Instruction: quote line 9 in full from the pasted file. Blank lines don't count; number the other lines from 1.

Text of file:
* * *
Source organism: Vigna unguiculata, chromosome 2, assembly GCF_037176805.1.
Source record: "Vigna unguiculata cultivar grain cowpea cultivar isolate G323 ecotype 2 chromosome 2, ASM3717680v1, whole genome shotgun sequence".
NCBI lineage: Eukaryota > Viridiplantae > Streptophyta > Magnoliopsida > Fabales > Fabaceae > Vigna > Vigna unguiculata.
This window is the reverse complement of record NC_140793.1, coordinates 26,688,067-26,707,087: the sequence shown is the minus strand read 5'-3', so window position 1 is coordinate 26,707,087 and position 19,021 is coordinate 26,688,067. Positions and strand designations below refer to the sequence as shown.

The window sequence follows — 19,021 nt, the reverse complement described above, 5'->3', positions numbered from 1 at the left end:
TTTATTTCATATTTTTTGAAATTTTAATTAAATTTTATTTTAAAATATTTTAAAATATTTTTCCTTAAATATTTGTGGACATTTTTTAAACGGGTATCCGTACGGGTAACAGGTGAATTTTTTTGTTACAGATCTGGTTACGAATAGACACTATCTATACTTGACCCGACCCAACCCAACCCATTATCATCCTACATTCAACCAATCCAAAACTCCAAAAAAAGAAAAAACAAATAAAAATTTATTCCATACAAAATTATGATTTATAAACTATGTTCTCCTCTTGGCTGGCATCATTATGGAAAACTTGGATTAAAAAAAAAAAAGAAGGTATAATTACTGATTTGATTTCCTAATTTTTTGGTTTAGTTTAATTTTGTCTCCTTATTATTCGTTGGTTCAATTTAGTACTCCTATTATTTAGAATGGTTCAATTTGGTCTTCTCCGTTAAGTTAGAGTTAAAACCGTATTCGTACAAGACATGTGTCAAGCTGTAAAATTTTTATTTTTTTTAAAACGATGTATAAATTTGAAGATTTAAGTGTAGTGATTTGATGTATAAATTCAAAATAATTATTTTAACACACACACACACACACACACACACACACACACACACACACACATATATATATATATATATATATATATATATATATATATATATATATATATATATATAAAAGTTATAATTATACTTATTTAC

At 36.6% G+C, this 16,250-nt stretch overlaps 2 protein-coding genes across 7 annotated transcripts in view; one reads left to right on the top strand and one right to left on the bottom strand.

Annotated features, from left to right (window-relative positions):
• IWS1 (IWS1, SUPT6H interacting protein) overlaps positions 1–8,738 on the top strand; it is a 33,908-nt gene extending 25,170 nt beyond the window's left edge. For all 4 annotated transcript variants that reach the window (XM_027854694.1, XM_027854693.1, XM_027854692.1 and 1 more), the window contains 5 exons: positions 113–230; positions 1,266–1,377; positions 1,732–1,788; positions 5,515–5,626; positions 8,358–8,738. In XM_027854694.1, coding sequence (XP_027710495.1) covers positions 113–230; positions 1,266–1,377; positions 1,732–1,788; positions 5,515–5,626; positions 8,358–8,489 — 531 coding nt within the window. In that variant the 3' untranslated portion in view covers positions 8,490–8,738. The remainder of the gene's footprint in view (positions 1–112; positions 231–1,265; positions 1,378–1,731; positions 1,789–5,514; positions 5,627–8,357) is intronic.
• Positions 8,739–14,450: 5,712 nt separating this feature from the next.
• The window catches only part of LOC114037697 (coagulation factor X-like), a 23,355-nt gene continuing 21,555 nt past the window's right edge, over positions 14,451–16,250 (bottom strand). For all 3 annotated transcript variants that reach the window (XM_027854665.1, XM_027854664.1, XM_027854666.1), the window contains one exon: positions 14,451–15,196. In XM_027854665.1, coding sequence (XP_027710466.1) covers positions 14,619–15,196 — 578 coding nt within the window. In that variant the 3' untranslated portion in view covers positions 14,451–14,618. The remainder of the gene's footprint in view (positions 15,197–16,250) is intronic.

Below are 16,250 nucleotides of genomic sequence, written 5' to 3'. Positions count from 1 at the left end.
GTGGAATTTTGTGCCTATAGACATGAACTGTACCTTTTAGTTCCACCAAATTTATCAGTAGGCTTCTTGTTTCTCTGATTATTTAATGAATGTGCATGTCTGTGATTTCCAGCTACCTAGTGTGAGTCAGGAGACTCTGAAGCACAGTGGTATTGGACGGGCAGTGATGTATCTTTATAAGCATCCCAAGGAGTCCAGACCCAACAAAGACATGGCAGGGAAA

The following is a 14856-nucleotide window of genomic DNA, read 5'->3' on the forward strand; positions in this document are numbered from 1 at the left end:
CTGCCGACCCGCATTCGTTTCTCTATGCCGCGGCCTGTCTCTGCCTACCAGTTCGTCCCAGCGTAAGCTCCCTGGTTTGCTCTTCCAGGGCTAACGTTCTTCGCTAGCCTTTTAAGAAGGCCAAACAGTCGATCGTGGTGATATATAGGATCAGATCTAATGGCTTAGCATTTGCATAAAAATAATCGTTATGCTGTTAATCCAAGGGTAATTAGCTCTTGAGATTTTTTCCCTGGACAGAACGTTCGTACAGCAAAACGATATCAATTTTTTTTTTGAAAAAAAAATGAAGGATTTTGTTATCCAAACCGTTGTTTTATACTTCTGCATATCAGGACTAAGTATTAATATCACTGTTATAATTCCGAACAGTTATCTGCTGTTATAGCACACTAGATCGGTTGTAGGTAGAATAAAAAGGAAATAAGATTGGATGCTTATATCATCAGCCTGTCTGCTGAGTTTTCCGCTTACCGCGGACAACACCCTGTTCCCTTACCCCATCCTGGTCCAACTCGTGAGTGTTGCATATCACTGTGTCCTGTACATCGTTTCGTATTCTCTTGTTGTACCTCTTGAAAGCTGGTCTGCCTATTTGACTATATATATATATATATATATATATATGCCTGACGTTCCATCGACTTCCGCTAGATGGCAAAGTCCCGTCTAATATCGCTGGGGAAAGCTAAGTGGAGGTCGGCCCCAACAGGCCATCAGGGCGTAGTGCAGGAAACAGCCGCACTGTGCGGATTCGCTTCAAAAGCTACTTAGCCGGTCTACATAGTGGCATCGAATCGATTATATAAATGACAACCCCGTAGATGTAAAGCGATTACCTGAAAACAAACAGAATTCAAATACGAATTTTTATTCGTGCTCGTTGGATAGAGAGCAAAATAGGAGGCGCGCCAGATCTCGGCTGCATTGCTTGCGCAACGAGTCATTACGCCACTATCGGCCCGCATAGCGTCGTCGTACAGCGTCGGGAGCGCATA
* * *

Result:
• IWS1 (IWS1, SUPT6H interacting protein) overlaps positions 1–8,738 on the top strand; it is a 33,908-nt gene extending 25,170 nt beyond the window's left edge. For all 4 annotated transcript variants that reach the window (XM_027854694.1, XM_027854693.1, XM_027854692.1 and 1 more), the window contains 5 exons: positions 113–230; positions 1,266–1,377; positions 1,732–1,788; positions 5,515–5,626; positions 8,358–8,738. In XM_027854694.1, coding sequence (XP_027710495.1) covers positions 113–230; positions 1,266–1,377; positions 1,732–1,788; positions 5,515–5,626; positions 8,358–8,489 — 531 coding nt within the window. In that variant the 3' untranslated portion in view covers positions 8,490–8,738. The remainder of the gene's footprint in view (positions 1–112; positions 231–1,265; positions 1,378–1,731; positions 1,789–5,514; positions 5,627–8,357) is intronic.